The Danger Of Fire Ant Stings And How To Deal With Them

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You may not see ants as a threat, as they're found everywhere from your house to your yard and anywhere in between. However, there are a few species that can cause you trouble. One such species is the fire ant. 

What Are Fire Ants and Where Are They From?

Firstly, it's important to realize that fire ants is a blanket term used to classify a number of different ants with similar characteristics. There are three main kinds of fire ants within the United States: red ants, ginger ants and tropical ants. Each of these vary in both their numbers and associated dangers. 

The most aggressive fire ants, and one of the most widespread, are the red imported fire ants (RIFA for short). These ants are indigenous to South America (hence the name "imported"), however they have made their way into the United States due to the transportation of goods. Most RIFA groups are found along the southern belt, particularly within Texas, California and Florida. 

What Makes Them So Dangerous?

Well, for one, their stings are particularly painful; more so than your typical bedbug bites. RIFA bites cause pain that can last for around 10 minutes, however it's the aftermath that really hurts. After the initial pain has subsided, the sting mark turns red, irritated and swollen. If this isn't treated immediately, a pustule may form. 

As with any sting, the affected area can become extremely itchy. It's human nature to scratch the areas in order to remove the irritation, however this can be a very bad move. Scratching the area will chafe the skin, causing the surface to become damaged. Once the wound is opened, bacteria has a very easy entry point into your system that can cause further infection of the wound. Therefore, although it may difficult, you should always avoid scratching the affected area until proper treatment has been provided.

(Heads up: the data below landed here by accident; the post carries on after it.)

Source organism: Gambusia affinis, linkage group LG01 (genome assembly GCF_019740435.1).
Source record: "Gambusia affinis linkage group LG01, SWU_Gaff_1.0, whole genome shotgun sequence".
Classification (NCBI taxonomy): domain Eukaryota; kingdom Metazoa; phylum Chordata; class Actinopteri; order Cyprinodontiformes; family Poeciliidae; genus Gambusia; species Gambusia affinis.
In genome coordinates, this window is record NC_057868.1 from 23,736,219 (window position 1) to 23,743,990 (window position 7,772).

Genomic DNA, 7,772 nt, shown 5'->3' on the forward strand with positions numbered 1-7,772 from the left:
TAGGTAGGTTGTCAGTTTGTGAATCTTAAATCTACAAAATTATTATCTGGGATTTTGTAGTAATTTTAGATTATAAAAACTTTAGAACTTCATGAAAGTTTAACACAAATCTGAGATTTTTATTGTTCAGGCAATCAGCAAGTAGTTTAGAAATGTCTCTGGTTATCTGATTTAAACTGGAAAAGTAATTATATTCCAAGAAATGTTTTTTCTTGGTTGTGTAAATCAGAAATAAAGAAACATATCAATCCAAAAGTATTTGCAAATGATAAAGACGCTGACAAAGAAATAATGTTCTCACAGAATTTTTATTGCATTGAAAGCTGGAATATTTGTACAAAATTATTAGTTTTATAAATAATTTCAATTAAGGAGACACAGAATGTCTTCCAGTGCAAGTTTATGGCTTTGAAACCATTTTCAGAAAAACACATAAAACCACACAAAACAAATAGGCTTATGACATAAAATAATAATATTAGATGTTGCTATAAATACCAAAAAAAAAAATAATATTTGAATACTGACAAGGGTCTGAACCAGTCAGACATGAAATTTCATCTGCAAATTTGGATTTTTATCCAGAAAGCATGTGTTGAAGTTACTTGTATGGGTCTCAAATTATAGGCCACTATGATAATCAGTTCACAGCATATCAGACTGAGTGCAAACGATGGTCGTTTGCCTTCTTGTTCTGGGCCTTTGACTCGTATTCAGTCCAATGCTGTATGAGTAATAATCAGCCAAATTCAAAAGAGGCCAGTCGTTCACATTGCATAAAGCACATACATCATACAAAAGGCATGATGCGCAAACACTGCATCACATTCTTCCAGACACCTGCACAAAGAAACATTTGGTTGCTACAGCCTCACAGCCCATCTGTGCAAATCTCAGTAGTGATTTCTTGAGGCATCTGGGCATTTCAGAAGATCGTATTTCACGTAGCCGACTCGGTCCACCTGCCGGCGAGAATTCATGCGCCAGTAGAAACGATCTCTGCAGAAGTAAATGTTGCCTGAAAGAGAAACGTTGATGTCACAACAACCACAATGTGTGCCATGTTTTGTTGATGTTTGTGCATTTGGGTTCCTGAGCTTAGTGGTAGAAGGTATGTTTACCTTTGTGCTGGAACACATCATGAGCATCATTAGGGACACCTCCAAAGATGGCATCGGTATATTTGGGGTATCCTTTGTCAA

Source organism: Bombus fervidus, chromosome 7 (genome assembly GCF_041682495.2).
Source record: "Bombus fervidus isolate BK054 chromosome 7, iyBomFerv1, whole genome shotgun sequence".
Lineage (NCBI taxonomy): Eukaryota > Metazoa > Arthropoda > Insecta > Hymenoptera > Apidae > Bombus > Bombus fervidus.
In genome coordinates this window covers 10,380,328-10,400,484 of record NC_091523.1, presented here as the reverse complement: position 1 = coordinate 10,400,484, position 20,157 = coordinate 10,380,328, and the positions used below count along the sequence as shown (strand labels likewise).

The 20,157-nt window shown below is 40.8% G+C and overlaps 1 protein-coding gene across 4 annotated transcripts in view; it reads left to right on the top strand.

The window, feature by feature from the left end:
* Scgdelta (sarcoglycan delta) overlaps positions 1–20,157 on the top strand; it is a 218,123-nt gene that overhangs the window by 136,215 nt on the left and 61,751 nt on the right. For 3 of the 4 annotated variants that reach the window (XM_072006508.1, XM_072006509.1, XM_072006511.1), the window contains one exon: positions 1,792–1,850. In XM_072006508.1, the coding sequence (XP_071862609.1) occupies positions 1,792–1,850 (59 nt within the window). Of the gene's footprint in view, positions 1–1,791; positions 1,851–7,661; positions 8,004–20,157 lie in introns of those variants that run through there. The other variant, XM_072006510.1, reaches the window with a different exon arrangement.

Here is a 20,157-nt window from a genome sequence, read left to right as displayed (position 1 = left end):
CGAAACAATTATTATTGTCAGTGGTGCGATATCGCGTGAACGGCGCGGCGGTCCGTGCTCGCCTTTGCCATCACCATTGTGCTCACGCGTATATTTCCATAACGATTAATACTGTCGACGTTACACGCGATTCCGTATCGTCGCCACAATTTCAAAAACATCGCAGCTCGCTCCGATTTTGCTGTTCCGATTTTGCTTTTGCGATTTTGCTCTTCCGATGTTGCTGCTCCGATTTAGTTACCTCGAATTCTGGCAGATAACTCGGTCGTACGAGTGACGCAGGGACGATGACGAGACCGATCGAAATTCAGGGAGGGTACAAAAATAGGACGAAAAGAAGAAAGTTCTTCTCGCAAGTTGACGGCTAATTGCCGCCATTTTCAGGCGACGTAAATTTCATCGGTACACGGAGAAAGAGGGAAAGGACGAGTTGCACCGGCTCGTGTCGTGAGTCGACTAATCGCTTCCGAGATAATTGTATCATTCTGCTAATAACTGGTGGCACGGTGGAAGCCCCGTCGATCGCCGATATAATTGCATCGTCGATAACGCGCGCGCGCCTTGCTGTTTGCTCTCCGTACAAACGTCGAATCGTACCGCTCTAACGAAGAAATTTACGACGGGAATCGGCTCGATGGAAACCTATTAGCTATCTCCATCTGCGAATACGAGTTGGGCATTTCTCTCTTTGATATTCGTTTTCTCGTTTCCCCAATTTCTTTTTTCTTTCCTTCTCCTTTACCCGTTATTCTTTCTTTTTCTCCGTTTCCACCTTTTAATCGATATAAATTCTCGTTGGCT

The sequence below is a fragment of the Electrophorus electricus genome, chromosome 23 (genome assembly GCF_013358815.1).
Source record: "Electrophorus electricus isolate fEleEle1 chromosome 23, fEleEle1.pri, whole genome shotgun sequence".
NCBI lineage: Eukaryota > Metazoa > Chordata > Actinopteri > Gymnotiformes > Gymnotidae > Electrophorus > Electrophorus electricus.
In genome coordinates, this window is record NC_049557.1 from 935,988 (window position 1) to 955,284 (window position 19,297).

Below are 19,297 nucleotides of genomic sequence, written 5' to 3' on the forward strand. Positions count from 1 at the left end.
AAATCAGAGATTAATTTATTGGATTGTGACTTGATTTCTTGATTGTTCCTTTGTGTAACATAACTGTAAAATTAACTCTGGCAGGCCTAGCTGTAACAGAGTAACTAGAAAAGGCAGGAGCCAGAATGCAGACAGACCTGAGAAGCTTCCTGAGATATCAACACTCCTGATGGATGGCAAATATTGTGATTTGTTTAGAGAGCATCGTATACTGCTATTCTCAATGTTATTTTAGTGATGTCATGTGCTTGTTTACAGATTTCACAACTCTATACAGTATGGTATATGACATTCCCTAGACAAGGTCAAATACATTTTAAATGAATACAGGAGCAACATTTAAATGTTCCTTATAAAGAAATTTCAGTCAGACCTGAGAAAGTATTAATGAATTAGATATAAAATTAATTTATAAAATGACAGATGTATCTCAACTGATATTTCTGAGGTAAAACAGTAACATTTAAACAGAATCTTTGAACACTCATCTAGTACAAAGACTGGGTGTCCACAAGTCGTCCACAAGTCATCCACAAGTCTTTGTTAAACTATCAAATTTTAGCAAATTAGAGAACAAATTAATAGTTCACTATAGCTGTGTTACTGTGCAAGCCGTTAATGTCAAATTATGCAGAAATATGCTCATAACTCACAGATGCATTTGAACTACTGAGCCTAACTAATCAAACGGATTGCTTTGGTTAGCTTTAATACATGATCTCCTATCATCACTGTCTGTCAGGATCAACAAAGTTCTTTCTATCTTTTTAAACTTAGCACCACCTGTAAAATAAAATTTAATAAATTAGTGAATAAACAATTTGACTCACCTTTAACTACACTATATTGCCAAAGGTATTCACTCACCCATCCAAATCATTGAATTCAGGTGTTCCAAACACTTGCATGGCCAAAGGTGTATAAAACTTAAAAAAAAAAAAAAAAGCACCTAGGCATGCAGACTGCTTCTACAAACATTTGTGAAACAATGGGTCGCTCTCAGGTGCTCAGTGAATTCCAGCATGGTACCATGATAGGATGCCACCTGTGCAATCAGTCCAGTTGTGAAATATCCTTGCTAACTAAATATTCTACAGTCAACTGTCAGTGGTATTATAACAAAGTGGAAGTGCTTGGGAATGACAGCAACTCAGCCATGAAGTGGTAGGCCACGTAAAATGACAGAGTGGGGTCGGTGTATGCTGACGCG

What Does a Fire Ant Sting Look Like?

As RIFA stings can be very painful, you'll usually feel the sting before you see it. You'll feel a burning sensation around the area, followed by an intense feeling of itchiness. Once these symptoms have died down, the area will become red and swollen, usually following by the appearance of a white blister on the skin. 

What Should I Do If Stung?

The best way to avoid the more uncomfortable symptoms of RIFA stings is to act quickly. If the sting is allowed to develop -- particularly if infection occurs -- then it can bring some particularly nasty side effects. Consider the following tips for addressing the problem: 

  • First thing's first, get out of the area you were stung in. Fire ants like to adopt the mob mentality, where they will swarm around their victim once they discover what has happened. Remove yourself from the site and pat down yourself down in case a few stragglers have managed to cling on to you. 
  • Wash the affected area with soap and cold water. Cold water is better as it will help numb the pain and limit any swelling. 
  • If swelling has occurred, apply a cold compress on the sting mark. Once the compress begins to warm up, switch it out for a new one. You should do this at various points throughout the day, particularly in the few days following injury. 
  • Consider taking antihistamines to reduce itching.There are a number of products on the market, however Benadryl is considered to be the most effective for itching.  

What If I'm Allergic to Fire Ant Stings?

Some people may experience allergic reactions to RIFA stings. Typically, this won't happen if you're stung once or twice, however if the ants are allowed to sting many times then allergic reactions may be induced. The three telltale warning signs are: 

  • Extensive Swelling: Most RIFA stings will swell a little bit, however if this becomes excessive then it's likely due to anaphylactic or allergic reactions. It's important to address this immediately, as swelling of the tongue can compromise breathing. 
  • Breathing Difficulties: If your breathing becomes laborious, or is compromised from swelling, then you are suffering an allergic reaction and need immediate treatment. 
  • Fainting: Allergic reactions can cause a rapid drop in blood pressure, which can lead to fainting. 

The three symptoms above indicate situations where you (or whoever is experiencing them) requires immediate medical treatment. There are a number of minor signs to look out for as well, such as abdominal pains, tightness in the chest or a sore throat.